What’s your point about pollution? There would seem to be no significant difference in the shipping. Adverse impacts from mining on natural habitat, land, and fresh water systems would likely be worse in Brazil and far worse in Guinea than in WA.


  17. We’re already are the white trash of Asia have been for a while and it has been intensifying.

    It is not necessarily the people themselves, it has been the constant messing with their minds by mass media and tabloid press, populist politicians and megaphones fed lines by cold blooded WASPS at so called think tanks.

    Complacency and safe easy way, toys and trinkets.. that’s the problem.

  18. Savante, Brazil is around 3.5 times the distance from China as Port Hedland in WA so time on the open sea and fuel costs will around 3.5 times higher. If Brazil can teleport bulk carriers 8,000 nautical miles then worrying about what this means for iron ore exports is really burying the lede.

  19. Does anyone in the above argument have money in the game? I mean, do you own shares in Australian iron ore producers? Otherwise, why do you care where China gets its iron ore from? I mean presuming it gets iron ore from somewhere. Australia’s prosperity has little to do with iron and coal exports. China and the global corporations are the big beneficiaries. J.Q. has given you the facts on this but you prefer to believe corporate capitalist propaganda. The bigger picture questions are these. Is current world production of steel, coal and everything else sustainable? Should we feed an unsustainable system with reckless exports or should we leave much of the stuff in the ground so that we retain a livable planet?

  20. There’s no argument, Ikonoclast. An argument is a connected series of statements intended to establish a proposition. I’ve done this maybe twice on the internet. The rest of the time is either just fighting or gibbering. This counts as a fight as all I care about is establishing basic facts about how shipping works and all Savante cares about is something else. I don’t know what that something else is and it would be rude of me to pretend that I do know. Either way, there is no realistic possibility of Savante saying, “Yes, I was mistaken. It will take more than 3 times as much time and energy to get ore from to China from Brazil compared to Australia.” And there is no real chance of me saying, “Ah yes, I see that because the ships are traveling downhill when they come from Brazil the journey requires the same time and energy.” There is also no chance of me agreeing with Savante because I don’t know what proposition he is trying to establish if any.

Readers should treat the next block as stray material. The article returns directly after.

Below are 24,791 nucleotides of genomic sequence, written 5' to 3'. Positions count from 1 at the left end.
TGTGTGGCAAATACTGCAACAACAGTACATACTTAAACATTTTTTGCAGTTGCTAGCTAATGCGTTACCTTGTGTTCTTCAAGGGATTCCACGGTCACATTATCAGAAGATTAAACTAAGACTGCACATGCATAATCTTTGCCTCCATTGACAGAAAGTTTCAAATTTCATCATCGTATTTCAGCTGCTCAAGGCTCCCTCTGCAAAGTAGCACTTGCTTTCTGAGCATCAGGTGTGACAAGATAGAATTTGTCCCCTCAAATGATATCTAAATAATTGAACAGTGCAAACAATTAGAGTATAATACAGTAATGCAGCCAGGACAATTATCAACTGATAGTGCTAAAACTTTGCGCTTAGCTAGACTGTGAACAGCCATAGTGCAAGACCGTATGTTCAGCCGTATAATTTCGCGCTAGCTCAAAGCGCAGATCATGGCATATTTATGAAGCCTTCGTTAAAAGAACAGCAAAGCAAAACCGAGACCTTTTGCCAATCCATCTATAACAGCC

21. “Brazil is around 3.5 times the distance so time on the open sea and fuel costs will around 3.5 times higher”

    Ronald, twice now you’ve contradicted yourself on this and gone all over the place with what appears to be a lack of reasoning and wooly comprehension of several basic facts already provided above.

    It goes without saying that global shipping involves big money with lots to be made, and lots to be lost. It’s been established above that the Valemax ships can ship the stuff over existing routes Brazil to China for similar cost as smaller ships WA to China. That means at a similar cost per ton of ore! That is the whole point of someone owning these 67 (so far) Valemax ships – the cost per ton shipped in the lifetime of the ship.

    The hydrodynamics of these much larger vessels means larger ships at non-linearly increased speeds (see Froude Law of Comparison, Froude Number, Reynolds Number for starters… gravity wave propogation, wavelengths, roots of waterline lengths, lengths, breadths, speeds, inertia, viscosity &etc) due to non-linearly decreased lower resistances – so decreased power required per ton , and so on and on.

    Repeating simple linear arithmetic “3.5 times the distance.. fuel.. 3.5 times higher” might cut it only if considering identicle ships in identicle conditions. I pointed out the obvious above: “ships aint ships”.